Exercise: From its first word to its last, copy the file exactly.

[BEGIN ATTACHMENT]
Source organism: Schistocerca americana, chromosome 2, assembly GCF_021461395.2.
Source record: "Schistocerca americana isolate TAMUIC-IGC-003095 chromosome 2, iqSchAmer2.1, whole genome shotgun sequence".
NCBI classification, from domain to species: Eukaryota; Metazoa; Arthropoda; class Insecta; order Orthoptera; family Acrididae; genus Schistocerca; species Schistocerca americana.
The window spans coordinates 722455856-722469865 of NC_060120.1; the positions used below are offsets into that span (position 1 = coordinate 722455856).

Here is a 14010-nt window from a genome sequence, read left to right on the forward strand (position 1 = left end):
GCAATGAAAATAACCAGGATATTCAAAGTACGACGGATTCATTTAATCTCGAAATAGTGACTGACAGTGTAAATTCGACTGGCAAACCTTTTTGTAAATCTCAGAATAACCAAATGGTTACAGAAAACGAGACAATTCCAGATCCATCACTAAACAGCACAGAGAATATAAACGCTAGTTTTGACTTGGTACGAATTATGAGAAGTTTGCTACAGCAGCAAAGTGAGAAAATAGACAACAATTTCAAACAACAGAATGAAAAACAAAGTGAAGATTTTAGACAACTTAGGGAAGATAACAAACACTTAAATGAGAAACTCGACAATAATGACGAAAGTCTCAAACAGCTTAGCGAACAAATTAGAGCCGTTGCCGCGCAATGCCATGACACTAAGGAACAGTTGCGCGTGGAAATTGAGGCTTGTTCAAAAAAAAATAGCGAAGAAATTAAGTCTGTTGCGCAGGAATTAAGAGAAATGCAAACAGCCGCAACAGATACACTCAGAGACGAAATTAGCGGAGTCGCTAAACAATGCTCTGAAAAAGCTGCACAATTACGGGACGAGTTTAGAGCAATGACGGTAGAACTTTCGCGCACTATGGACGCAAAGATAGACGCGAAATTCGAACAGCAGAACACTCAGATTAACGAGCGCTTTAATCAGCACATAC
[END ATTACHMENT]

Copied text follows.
Source organism: Schistocerca americana, chromosome 2, assembly GCF_021461395.2.
Source record: "Schistocerca americana isolate TAMUIC-IGC-003095 chromosome 2, iqSchAmer2.1, whole genome shotgun sequence".
NCBI classification, from domain to species: Eukaryota; Metazoa; Arthropoda; class Insecta; order Orthoptera; family Acrididae; genus Schistocerca; species Schistocerca americana.
The window spans coordinates 722455856-722469865 of NC_060120.1; the positions used below are offsets into that span (position 1 = coordinate 722455856).

Here is a 14010-nt window from a genome sequence, read left to right on the forward strand (position 1 = left end):
GCAATGAAAATAACCAGGATATTCAAAGTACGACGGATTCATTTAATCTCGAAATAGTGACTGACAGTGTAAATTCGACTGGCAAACCTTTTTGTAAATCTCAGAATAACCAAATGGTTACAGAAAACGAGACAATTCCAGATCCATCACTAAACAGCACAGAGAATATAAACGCTAGTTTTGACTTGGTACGAATTATGAGAAGTTTGCTACAGCAGCAAAGTGAGAAAATAGACAACAATTTCAAACAACAGAATGAAAAACAAAGTGAAGATTTTAGACAACTTAGGGAAGATAACAAACACTTAAATGAGAAACTCGACAATAATGACGAAAGTCTCAAACAGCTTAGCGAACAAATTAGAGCCGTTGCCGCGCAATGCCATGACACTAAGGAACAGTTGCGCGTGGAAATTGAGGCTTGTTCAAAAAAAAATAGCGAAGAAATTAAGTCTGTTGCGCAGGAATTAAGAGAAATGCAAACAGCCGCAACAGATACACTCAGAGACGAAATTAGCGGAGTCGCTAAACAATGCTCTGAAAAAGCTGCACAATTACGGGACGAGTTTAGAGCAATGACGGTAGAACTTTCGCGCACTATGGACGCAAAGATAGACGCGAAATTCGAACAGCAGAACACTCAGATTAACGAGCGCTTTAATCAGCACATAC